NASA’S MARS HELICOPTER SURVIVES 1ST NIGHT ALONE
NASA's Mars Helicopter, Ingenuity, has survived its first cold night alone on the red planet, Morgan McFall-Johnsen reported for Business Insider.
After slowly unfolding from its hideaway in the rover Perseverance's belly, the 4-pound helicopter dropped the last four inches to the ground on Saturday. By weathering freezing temperatures, Ingenuity has overcome one of the biggest hurdles in NASA's quest to fly the first drone on another planet.
Ingenuity is set to conduct its first Martian flight as early as Sunday. If that goes well, the space drone will have a roughly 30-day window to attempt up to five increasingly difficult flights, venturing higher and further each time.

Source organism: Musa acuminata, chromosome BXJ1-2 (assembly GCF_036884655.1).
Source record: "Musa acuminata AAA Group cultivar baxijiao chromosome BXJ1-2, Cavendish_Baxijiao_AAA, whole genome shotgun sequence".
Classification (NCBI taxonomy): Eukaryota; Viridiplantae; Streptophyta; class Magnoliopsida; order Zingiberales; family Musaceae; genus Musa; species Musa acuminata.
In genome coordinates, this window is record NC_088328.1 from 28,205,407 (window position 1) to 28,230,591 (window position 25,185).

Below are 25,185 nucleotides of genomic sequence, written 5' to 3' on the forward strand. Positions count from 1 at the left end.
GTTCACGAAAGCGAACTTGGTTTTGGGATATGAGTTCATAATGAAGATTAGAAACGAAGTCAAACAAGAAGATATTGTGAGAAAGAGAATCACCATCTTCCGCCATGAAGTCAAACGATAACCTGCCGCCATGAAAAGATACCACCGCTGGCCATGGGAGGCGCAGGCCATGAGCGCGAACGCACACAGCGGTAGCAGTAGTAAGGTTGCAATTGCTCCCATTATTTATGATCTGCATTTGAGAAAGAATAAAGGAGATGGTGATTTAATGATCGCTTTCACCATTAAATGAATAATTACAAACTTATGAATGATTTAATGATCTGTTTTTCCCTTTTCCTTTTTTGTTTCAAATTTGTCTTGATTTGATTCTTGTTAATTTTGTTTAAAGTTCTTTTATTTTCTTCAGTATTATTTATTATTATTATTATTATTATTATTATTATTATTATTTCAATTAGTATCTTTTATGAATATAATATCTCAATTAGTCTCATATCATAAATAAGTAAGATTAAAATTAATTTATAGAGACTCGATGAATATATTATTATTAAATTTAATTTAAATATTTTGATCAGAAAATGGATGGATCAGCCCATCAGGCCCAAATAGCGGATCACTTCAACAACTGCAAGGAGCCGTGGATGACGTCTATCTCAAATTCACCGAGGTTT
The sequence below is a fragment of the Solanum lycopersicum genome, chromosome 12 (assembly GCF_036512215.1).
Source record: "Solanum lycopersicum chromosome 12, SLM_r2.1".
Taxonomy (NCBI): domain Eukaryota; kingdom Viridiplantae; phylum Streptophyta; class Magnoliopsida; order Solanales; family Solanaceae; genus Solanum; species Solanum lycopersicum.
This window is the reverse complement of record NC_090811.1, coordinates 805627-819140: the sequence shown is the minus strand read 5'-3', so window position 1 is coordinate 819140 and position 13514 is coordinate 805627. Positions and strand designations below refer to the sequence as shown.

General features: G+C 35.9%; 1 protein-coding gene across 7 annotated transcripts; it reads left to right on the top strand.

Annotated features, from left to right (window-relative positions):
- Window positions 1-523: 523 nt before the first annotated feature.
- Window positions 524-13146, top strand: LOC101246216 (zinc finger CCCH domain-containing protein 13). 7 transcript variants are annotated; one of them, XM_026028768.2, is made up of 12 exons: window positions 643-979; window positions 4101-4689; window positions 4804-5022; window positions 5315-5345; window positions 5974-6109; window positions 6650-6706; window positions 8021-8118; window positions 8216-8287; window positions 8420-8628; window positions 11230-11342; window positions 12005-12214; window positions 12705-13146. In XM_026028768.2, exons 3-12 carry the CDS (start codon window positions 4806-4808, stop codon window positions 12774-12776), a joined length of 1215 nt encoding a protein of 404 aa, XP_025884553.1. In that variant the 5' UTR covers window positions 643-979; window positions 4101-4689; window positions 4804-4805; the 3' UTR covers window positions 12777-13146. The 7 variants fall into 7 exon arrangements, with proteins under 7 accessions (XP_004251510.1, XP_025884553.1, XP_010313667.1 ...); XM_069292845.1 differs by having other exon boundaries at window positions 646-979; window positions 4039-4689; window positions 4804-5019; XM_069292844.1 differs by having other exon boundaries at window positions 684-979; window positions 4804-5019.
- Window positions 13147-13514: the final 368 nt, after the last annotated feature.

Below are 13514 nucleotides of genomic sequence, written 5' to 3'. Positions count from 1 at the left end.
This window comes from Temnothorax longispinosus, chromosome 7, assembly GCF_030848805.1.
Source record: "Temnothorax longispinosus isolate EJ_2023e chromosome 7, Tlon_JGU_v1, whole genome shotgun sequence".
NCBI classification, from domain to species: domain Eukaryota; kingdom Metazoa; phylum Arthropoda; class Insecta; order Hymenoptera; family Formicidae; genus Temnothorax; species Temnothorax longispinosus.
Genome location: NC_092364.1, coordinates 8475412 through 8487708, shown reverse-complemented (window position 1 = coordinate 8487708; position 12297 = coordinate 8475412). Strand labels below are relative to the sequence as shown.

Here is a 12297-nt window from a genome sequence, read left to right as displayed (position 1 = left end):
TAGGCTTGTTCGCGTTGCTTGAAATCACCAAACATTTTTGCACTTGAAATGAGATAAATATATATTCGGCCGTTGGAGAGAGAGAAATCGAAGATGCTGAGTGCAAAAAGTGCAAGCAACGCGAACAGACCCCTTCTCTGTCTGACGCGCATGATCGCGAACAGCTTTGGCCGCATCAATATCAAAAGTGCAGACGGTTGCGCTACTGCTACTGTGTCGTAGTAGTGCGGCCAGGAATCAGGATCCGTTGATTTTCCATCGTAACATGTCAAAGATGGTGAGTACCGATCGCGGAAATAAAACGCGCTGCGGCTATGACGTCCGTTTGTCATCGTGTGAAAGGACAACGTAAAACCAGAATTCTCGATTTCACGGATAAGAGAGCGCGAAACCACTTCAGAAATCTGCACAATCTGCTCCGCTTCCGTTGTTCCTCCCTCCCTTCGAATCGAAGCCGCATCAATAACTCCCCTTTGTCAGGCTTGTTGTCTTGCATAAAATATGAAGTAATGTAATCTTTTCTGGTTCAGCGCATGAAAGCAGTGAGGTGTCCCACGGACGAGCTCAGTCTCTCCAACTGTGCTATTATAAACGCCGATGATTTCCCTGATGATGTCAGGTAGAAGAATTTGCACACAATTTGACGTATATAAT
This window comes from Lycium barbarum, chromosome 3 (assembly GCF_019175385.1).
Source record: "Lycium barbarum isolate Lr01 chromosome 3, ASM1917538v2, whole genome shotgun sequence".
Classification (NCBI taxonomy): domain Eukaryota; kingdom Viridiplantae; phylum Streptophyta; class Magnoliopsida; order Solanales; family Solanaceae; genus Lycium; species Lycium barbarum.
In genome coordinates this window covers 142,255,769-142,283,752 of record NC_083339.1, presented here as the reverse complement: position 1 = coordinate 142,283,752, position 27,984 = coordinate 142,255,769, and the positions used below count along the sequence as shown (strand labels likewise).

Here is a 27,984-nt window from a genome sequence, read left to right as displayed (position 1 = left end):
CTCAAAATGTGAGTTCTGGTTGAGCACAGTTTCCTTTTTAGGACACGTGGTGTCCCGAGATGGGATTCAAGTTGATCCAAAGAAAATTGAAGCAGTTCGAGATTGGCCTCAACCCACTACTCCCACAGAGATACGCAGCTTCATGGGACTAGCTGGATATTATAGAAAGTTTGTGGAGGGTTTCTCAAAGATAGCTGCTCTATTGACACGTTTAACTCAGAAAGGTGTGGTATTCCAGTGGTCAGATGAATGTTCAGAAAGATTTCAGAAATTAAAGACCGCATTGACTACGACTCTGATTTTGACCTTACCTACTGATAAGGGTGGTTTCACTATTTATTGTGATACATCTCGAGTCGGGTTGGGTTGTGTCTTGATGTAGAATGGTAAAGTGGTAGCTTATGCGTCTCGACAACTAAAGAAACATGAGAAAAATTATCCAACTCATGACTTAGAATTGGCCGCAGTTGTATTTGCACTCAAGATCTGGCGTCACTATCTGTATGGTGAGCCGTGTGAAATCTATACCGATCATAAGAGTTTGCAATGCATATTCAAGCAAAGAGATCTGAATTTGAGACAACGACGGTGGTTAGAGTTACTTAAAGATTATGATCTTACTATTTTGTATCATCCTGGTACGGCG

NASA's Perseverance rover, which carried Ingenuity to Mars, will perch nearby and record video.
That footage will help NASA collect crucial data about this technological demonstration, and it could pioneer a new method of exploring other planets. Having been deployed, Ingenuity is now in position for those flights.
The space agency spent $85 million developing Ingenuity. The rotorcraft has already proved tough enough to survive the nearly 300-million-mile journey to Mars and weather the planet's extreme temperatures.
But it also has to fly. Mars has an incredibly thin atmosphere; it's just 1% of the density of Earth's. To catch enough air, the helicopter's four carbon-fiber blades have to spin in opposite directions at about 2,4evolutions per minute - about eight times as fast as a passenger helicopter on Earth.